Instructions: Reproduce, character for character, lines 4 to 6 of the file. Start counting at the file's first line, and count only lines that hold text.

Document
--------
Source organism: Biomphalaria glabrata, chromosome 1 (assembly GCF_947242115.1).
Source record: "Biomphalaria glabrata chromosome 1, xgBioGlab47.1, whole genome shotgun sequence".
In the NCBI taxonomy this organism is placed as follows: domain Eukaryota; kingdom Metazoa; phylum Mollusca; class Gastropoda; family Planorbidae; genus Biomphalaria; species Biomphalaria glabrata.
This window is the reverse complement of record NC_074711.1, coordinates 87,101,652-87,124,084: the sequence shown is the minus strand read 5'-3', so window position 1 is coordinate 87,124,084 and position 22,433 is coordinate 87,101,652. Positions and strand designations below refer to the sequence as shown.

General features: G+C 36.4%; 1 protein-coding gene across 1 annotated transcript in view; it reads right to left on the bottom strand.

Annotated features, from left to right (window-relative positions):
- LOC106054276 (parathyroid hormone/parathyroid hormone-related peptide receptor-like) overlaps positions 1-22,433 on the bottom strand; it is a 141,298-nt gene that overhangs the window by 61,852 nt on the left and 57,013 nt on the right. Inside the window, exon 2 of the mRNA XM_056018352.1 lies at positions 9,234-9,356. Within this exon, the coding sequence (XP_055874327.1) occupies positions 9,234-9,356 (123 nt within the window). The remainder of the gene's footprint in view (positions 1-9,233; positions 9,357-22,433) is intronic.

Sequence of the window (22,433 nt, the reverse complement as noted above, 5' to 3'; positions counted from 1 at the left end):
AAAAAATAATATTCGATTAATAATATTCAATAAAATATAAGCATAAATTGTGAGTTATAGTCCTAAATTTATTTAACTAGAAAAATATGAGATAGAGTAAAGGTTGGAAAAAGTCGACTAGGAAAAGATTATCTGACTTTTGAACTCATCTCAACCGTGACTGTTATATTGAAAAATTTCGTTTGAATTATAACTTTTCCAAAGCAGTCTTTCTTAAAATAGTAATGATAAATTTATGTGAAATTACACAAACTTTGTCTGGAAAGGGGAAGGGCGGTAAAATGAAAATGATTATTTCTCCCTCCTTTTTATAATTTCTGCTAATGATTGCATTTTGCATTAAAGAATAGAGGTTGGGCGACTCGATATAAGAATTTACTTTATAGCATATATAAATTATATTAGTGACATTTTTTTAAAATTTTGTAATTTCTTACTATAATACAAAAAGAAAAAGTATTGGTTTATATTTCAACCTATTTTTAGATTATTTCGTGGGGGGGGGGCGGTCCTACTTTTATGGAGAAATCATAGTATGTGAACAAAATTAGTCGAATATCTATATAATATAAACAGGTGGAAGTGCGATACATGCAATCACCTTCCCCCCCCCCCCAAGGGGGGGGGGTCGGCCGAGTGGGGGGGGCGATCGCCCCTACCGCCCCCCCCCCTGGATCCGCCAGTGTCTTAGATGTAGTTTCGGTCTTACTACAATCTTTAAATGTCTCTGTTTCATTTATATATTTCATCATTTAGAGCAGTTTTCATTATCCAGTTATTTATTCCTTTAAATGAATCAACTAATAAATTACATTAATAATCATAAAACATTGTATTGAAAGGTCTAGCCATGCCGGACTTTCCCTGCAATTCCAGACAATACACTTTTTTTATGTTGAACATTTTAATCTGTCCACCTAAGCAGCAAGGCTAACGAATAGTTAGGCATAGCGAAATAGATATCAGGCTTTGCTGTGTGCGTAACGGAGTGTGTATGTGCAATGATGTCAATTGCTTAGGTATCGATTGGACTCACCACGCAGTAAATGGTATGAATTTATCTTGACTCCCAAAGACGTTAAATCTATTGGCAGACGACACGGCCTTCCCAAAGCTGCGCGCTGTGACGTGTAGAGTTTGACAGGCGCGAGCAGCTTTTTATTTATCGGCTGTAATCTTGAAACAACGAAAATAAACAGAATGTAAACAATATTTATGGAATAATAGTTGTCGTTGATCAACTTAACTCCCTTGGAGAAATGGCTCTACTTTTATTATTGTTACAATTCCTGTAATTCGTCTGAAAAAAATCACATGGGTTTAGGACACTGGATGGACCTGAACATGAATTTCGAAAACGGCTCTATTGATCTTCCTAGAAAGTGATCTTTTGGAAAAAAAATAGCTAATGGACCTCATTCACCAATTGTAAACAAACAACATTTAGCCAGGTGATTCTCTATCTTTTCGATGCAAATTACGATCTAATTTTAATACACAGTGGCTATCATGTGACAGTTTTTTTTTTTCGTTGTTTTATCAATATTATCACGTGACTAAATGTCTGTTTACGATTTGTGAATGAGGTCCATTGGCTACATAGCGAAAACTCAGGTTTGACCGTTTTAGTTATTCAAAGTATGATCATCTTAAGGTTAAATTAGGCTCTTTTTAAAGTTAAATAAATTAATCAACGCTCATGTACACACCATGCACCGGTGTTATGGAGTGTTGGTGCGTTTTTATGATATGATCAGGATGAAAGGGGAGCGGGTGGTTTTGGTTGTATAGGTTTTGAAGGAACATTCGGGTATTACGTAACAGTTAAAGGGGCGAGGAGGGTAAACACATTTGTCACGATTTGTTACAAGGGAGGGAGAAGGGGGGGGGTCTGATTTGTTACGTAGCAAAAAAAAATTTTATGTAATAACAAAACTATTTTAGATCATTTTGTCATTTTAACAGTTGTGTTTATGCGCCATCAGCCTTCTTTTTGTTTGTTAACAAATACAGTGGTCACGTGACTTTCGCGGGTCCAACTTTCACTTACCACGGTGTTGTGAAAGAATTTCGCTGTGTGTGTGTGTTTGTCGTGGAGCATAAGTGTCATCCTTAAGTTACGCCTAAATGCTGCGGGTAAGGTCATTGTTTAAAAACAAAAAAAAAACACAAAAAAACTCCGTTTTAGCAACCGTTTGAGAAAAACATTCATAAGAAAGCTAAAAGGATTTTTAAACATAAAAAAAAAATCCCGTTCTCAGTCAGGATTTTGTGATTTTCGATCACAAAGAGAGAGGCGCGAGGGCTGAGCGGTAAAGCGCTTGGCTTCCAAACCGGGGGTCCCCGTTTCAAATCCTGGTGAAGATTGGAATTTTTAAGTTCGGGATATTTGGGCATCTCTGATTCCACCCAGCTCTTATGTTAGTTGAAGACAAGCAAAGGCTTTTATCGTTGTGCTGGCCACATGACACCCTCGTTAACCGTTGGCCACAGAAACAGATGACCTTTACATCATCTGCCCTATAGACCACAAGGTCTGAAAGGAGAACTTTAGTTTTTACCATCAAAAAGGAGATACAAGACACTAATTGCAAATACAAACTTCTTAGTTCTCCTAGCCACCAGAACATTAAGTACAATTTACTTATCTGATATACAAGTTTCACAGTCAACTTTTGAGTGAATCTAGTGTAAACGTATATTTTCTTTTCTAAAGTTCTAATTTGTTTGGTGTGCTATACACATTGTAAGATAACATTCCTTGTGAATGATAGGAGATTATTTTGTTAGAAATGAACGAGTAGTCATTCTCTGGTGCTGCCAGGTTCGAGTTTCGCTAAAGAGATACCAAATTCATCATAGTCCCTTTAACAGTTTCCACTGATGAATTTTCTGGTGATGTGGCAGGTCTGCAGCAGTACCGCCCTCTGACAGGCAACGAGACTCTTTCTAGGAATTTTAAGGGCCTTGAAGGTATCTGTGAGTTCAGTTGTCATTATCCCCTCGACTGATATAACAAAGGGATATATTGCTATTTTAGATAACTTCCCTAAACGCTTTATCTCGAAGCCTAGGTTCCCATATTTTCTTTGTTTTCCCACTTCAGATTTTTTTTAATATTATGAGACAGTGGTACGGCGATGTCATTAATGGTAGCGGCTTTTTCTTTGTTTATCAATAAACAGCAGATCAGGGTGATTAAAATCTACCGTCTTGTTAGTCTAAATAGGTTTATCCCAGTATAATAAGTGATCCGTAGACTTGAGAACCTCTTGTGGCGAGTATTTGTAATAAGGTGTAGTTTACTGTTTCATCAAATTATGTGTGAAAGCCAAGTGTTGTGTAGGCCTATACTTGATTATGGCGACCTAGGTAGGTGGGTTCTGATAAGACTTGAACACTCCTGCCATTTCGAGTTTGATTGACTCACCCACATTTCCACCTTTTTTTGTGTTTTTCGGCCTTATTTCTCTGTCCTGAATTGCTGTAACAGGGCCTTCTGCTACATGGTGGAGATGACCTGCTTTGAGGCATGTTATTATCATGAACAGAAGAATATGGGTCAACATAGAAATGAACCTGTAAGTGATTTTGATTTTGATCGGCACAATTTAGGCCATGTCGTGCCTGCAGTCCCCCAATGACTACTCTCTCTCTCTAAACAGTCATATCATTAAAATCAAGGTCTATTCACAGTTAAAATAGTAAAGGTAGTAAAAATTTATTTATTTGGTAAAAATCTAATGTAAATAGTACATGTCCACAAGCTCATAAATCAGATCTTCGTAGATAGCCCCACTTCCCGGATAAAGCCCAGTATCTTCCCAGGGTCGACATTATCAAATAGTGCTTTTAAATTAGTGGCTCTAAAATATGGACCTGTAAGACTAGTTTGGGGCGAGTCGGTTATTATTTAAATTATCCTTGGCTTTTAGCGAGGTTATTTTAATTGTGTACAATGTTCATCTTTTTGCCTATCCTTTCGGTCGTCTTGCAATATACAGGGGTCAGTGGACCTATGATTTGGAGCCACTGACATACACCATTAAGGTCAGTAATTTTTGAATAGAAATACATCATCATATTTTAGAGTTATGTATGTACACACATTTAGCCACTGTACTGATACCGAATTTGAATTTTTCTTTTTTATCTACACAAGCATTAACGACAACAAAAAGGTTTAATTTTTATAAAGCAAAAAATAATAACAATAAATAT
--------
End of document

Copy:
This window is the reverse complement of record NC_074711.1, coordinates 87,101,652-87,124,084: the sequence shown is the minus strand read 5'-3', so window position 1 is coordinate 87,124,084 and position 22,433 is coordinate 87,101,652. Positions and strand designations below refer to the sequence as shown.

General features: G+C 36.4%; 1 protein-coding gene across 1 annotated transcript in view; it reads right to left on the bottom strand.

Annotated features, from left to right (window-relative positions):